Private Aviation Market on Its Way to DisruptionWed, 11/09/2016 - 16:18
An improvement in the country’s infrastructure and regulatory conditions could boost the use of private aviation, a group of experts told the Mexico Aerospace Forum 2016 on Wednesday in Mexico City.
Samuel García, Director of Sales at Honda Jet Mexico, Francisco Navarro, Director General at Airbus Helicopters Mexico, Bernardo Moreno, Director General of Redwings and Andrés Arboleda, Co-Founder & COO of Privé Jets, participated in the panel “Private Aviation Market: Ready for Disruption?” at the Sheraton Maria Isabel hotel.
“Considering executive aviation’s fragile utilities, its biggest challenges are complying with Mexican regulations and international best practices,” said García.
A big part of that challenge is cost. “Complying with all regulations is very expensive,” said Moreno. “Though the industry in our country enjoys healthy competition, there are many companies that would like to compete but do not comply with the normativity.”
Following the criteria established by the government and offering superior quality services is also a challenge that needs to be tackled by educating customers to choose quality over price. “Passengers need to be very conscious of the advantages of choosing superior services even if they are US$100 more expensive,” said Moreno. For Arboleda, education is key but other processes, such as audits, can also help clients choose superior services. “Even though in some cases audits have become a marketing strategy, it is undeniable that they inspire confidence in clients.”
Having a state of the art fleet plays an important role. “Consumers prefer flying on planes from the 2000s, with commodities such as Wi-Fi,” said Arboleda. While OEMs contribute by offering products and services at a competitive cost, as Navarro noted, it is not enough to ensure newer fleets. “In Mexico, financing options for new aircraft are more expensive than those offered in other countries,” continued Arboleda.
New aircraft also come with the challenge of depreciation. “Before the 2008 crisis, you could buy a plane and it would take 10 years to notice a significant price depreciation,” said Moreno. “Now it only takes five years for the value of an aircraft to depreciate 50 percent.”
Even though new aircraft might be preferred by some clients, there is a significant challenge with these models in Mexico because the country lacks the necessary infrastructure to support the technology. “The infrastructure the country has does not help us to mitigate the costs operators incur when we have new planes. We do not experience sound benefits from operating modern aircraft,” said Moreno.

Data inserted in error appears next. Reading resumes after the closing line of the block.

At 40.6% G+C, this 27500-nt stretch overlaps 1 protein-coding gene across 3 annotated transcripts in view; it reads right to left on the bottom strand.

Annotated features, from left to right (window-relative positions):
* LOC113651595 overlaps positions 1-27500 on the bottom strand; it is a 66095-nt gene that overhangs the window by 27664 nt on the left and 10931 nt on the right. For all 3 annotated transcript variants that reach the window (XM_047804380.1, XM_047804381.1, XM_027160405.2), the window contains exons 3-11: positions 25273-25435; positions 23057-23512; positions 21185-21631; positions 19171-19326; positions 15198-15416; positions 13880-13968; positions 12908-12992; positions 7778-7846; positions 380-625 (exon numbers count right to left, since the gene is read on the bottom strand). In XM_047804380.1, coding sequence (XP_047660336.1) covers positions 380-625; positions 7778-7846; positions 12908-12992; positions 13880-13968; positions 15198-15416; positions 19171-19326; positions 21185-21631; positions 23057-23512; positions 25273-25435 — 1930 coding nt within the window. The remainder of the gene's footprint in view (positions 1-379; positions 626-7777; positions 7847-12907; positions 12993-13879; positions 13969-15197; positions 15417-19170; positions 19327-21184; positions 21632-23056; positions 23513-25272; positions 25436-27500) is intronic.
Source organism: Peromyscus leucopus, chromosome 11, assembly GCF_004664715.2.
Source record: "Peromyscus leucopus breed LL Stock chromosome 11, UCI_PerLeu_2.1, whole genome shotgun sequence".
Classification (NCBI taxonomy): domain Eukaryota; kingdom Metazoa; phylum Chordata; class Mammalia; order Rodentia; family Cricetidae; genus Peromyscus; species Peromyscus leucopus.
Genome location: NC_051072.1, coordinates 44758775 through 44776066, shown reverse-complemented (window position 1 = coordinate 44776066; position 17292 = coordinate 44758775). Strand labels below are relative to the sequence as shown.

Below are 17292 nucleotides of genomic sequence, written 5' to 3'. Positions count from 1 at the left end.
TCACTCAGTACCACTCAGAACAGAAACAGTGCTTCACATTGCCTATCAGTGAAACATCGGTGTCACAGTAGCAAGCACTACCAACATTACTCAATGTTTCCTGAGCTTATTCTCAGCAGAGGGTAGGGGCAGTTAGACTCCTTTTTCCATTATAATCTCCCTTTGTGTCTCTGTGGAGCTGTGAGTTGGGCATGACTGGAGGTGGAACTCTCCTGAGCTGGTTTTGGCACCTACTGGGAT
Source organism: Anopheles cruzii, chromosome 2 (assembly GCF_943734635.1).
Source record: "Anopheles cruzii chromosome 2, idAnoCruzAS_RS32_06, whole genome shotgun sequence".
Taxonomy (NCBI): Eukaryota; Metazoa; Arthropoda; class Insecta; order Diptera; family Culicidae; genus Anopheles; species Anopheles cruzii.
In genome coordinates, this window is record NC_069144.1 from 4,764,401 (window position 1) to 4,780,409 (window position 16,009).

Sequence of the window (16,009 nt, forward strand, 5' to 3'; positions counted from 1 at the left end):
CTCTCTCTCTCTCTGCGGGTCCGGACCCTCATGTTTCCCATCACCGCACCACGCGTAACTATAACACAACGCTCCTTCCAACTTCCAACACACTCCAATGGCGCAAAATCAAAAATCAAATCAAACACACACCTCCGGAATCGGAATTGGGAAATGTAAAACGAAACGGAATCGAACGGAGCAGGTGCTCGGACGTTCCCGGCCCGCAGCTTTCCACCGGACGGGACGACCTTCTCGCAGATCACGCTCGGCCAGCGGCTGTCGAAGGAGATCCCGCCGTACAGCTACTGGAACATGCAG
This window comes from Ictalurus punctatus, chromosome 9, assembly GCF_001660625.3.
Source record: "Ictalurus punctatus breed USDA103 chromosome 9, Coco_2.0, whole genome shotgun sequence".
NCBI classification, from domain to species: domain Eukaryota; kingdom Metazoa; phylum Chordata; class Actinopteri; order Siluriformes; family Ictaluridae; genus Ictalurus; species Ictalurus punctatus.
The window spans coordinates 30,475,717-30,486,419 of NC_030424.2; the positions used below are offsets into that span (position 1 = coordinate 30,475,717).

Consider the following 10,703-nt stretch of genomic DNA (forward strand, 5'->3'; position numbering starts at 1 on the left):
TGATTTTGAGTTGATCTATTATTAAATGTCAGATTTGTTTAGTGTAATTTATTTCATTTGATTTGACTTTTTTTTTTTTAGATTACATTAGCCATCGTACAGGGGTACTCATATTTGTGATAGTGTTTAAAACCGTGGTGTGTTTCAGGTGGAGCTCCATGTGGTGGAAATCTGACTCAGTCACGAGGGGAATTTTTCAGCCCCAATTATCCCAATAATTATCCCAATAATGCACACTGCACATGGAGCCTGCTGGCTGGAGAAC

The lack of infrastructure not only affects technology adoption but also the implementation of new mobility options. Navarro believes that services such as Cabifly can help its users reduce the time they spend in traffic by almost 70 percent. Should the infrastructure needed for helicopters be in optimal condition, the city could enjoy mobility flexibility akin to that in Tokyo or New York. “Helicopters provide flexibility in a way highways cannot. An ideal solution would be to join air and land transportation,” said Navarro.
For helicopters to function as a mobility option, heliports are key. García said that improving the heliport infrastructure represents a business opportunity for the private sector.
Mexican regulation for airports is complicated but its complexity is related more to urbanistic conditions than aeronautic specifics, Moreno added. Having less complicated regulations would lead to solutions that could connect Mexico City with cities such as Queretaro, Cuernavaca, Toluca and Morelia, alleviating highway congestion.
Using private aviation to alleviate mobility problems would lead the industry to explore new business prospects. The use of mobile phones and apps could even produce a more widespread use of private aircraft, said Arboleda. “The use of apps could help in the creation of shuttle flights, which would be commercial flights on executive aircraft,” he said. This type of service could definitely lead to a change in the user profile, added Moreno.
Until that day comes, the panelists agreed that its customer service will continue to make executive aviation unique. “Commercial aviation’s business is transportation. Executive aviation’s business is 100 percent customer service,” said Moreno.